Britain’s ambassador to the U.S. says authorities are close to identifying the English-accented militant in a video of the murder of U.S. journalist James Foley. British newspapers reported that investigators are looking at several British jihadi including Abdel-Majed Abdel Bary, a former rapper from London.
He is the son of Abdel Abdul Bary, an Egyptian who was extradited from Britain to the U.S. in 2012 to face terrorism charges. The elder Bary is thought to be an al-Qaeda operative linked to the bombings of the U.S. embassies in Kenya and Tanzania in 1998.
‘We will find you’
British authorities have gone to great lengths to try to identify the masked militant in the Foley video, analysing visual and voice data. They would like to find him and bring him to justice. “It is a deterrent,” says Mubin Shaikh, a former counter terrorism agent in Canada, and now a doctoral candidate studying radicalization. “It is to indicate that ‘we will find you and we will try to get you.’”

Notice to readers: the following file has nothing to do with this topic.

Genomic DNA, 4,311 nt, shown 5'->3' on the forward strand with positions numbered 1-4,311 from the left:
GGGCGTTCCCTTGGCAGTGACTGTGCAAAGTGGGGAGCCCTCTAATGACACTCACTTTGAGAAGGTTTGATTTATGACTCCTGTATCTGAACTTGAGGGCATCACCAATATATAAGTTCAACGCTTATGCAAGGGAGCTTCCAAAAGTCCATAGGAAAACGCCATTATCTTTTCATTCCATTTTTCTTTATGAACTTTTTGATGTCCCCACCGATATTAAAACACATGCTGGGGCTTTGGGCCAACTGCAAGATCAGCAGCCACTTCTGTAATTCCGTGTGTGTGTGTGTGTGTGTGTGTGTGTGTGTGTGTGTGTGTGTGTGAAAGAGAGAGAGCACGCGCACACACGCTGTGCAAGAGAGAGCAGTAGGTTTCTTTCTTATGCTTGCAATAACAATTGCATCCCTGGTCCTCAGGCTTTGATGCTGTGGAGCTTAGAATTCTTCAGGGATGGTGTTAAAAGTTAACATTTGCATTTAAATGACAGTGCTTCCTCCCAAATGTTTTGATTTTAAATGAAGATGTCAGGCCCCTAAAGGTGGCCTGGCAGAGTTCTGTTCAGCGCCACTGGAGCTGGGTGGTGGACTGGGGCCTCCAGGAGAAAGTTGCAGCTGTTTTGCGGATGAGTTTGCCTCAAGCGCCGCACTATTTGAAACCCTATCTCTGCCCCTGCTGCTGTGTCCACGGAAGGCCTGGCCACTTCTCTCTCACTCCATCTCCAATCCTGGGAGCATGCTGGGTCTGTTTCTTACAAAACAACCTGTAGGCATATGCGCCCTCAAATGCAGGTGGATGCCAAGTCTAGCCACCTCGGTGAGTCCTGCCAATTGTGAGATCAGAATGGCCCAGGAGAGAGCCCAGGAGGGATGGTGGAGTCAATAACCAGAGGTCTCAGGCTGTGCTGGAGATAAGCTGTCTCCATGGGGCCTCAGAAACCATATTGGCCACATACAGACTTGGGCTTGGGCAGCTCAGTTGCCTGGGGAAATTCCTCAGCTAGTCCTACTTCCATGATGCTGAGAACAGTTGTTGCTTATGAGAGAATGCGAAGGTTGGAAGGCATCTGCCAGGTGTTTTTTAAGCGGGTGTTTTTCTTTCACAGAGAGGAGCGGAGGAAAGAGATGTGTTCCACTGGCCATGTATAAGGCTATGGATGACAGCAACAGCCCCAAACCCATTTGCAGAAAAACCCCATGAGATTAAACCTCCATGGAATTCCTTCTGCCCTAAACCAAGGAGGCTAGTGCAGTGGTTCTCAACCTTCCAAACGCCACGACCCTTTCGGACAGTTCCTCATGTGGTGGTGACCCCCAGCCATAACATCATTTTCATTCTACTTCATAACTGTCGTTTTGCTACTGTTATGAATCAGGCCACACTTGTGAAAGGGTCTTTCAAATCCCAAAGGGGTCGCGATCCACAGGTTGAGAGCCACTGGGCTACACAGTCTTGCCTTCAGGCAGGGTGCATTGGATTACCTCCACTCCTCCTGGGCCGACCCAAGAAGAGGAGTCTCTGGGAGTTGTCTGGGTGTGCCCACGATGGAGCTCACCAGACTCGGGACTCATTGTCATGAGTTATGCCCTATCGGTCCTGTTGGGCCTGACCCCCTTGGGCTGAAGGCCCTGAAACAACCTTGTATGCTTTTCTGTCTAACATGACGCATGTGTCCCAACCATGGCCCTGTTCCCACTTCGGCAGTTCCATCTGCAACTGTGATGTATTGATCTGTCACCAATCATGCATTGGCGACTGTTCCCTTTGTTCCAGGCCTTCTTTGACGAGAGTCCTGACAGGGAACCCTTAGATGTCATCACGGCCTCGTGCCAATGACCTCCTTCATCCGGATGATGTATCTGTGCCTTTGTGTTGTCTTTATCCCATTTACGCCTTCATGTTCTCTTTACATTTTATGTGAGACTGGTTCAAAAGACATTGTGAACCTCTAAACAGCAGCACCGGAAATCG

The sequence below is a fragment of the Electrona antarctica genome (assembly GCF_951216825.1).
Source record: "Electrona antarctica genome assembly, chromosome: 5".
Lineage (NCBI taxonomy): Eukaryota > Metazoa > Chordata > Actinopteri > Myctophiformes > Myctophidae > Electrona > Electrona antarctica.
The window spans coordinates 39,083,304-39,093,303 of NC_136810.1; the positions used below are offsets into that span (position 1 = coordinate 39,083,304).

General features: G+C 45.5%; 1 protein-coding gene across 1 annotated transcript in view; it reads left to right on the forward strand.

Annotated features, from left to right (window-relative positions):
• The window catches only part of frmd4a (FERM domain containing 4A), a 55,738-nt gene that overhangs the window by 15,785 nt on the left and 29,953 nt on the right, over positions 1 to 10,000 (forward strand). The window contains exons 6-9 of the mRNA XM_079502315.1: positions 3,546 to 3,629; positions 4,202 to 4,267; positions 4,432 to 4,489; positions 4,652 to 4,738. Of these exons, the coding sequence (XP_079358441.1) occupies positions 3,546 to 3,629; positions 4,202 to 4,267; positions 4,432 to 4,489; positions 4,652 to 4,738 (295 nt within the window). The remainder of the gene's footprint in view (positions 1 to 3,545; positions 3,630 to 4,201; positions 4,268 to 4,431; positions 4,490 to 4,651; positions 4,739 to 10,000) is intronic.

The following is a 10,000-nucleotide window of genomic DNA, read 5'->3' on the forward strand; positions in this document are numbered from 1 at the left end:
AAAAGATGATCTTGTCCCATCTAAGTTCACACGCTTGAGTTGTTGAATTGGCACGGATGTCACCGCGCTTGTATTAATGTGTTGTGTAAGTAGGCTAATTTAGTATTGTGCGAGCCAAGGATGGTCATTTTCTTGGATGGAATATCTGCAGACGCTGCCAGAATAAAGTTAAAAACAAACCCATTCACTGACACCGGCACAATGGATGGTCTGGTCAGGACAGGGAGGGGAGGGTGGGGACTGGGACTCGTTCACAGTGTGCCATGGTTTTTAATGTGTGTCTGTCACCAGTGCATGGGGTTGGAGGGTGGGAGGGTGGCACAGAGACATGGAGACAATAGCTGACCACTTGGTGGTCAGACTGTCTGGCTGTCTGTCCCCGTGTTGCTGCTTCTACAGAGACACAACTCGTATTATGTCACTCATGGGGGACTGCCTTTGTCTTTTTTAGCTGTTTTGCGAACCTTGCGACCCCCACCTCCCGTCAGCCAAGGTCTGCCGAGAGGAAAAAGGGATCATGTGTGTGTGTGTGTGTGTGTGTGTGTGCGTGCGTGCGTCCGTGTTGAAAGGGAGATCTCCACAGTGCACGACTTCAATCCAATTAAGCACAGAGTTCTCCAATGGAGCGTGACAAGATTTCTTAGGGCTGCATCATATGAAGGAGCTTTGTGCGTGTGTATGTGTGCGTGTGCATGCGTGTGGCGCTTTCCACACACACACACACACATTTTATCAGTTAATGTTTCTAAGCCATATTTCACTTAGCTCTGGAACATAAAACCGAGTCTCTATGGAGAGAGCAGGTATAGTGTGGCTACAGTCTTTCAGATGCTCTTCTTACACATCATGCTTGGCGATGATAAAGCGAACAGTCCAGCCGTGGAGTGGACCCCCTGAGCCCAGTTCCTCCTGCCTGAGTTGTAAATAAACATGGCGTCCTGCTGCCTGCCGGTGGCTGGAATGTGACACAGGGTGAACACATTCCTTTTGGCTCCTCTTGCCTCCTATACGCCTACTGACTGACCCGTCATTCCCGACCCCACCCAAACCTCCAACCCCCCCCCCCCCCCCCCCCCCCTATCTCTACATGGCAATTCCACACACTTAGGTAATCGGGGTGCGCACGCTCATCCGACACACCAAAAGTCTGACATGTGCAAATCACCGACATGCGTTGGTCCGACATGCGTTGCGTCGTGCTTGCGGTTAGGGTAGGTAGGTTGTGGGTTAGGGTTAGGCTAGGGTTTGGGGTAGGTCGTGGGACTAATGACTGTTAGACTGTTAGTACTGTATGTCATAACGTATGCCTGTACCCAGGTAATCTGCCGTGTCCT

British officials estimate that up to 500 Britons have gone to join Muslim militants in Syria. Canadian authorities know many have left Canada to go fight as well. Shaikh sees several reason for this. Among them, is what he calls a deviant form of Islamic interpretation on the part of ISIS fighters. “This is a group that kills more Muslims than non-Muslims. It’s a group that even al-Qaeda doesn’t even want to be associated with.”
The movement gains traction on foreign policy, says Shaikh, and initiatives like the war in Iraq.
‘A sense of purpose, a sense of belonging’
Add to that the psychology of young men living in western societies who may feel conflicted and uncertain about their own identities. They are told that if they convert to Islam, all their sins will be forgiven, says Shaikh.
“For those who are relative nobodies back home, they’re given membership in a group that purports to be an elite group. So (they get) a sense of purpose, a sense of belonging, a sense of importance. These are the kinds of things that we see.”